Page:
Image_1_A Novel Six-Gene-Based Prognostic Model Predicts Survival and Clinical Risk Score for Gastric Cancer.tiff (156.1 kB)
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Image_1_A Novel Six-Gene-Based Prognostic Model Predicts Survival and Clinical Risk Score for Gastric Cancer.tiff

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posted on 22.02.2021, 14:43 authored by Juan Li, Ke Pu, Chunmei Li, Yuping Wang, Yongning Zhou

Background: Autophagy plays a vital role in cancer initiation, malignant progression, and resistance to treatment. However, autophagy-related genes (ARGs) have rarely been analyzed in gastric cancer (GC). The purpose of this study was to analyze ARGs in GC using bioinformatic analysis and to identify new biomarkers for predicting the overall survival (OS) of patients with GC.

Methods: The gene expression profiles and clinical data of patients with GC were obtained from The Cancer Genome Atlas (TCGA) and Gene Expression Omnibus (GEO) datasets, and ARGs were obtained from two other datasets (the Human Autophagy Database and Molecular Signatures Database). Lasso, univariate, and multivariate Cox regression analyses were performed to identify the OS-related ARGs. Finally, a six-ARG model was identified as a prognostic indicator using the risk-score model, and survival and prognostic performance were analyzed based on the Kaplan-Meier test and ROC curve. Estimate calculations were used to assess the immune status of this model, and Gene Ontology (GO) and Kyoto Encyclopedia of Genes and Genomes (KEGG) analyses were employed for investigating the functions and terms associated with the model-related genes in GC.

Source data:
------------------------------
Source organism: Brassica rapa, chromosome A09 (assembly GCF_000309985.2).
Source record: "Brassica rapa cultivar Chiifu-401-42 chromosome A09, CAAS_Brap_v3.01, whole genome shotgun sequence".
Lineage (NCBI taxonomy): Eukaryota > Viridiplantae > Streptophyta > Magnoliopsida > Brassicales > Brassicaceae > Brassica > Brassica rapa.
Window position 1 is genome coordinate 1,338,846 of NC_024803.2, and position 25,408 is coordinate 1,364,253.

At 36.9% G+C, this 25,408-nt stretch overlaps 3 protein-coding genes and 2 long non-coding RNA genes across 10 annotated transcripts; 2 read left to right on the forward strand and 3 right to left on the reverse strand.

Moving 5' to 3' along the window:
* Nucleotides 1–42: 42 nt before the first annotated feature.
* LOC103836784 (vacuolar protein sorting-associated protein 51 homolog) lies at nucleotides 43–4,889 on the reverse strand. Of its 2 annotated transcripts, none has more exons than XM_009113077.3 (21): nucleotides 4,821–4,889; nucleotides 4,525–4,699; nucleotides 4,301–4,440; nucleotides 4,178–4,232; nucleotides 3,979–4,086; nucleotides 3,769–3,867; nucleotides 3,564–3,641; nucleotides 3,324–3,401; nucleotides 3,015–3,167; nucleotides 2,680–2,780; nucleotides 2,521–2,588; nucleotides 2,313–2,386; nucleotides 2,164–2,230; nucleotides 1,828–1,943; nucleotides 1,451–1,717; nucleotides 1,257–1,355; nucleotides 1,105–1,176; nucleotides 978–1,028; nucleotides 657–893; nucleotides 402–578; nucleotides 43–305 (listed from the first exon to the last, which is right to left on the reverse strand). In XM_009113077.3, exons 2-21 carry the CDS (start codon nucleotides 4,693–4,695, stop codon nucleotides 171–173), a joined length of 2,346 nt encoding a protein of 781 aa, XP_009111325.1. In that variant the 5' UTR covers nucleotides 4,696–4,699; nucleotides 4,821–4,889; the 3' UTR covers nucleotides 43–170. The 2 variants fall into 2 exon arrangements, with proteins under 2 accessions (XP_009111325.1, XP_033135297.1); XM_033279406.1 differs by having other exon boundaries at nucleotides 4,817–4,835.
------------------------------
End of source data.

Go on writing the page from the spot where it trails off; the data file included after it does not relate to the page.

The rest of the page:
Results: The six ARGs, DYNLL1, PGK2, HPR, PLOD2, PHYHIP, and CXCR4, were identified using Lasso and Cox regression analyses. Survival analysis revealed that the OS of GC patients in the high-risk group was significantly lower than that of the low-risk group (p < 0.05). The ROC curves revealed that the risk score model exhibited better prognostic performance with respect to OS. Multivariate Cox regression analysis indicated that the model was an independent predictor of OS and was not affected by most of the clinical traits (p < 0.05). The model-related genes were associated with immune suppression and several biological process terms, such as extracellular structure organization and matrix organization. Moreover, the genes were associated with the P13K-Akt signaling pathway, focal adhesion, and MAPK signaling pathway.

Conclusions: This study presents potential prognostic biomarkers for GC patients that would aid in determining the best patient-specific course of treatment.

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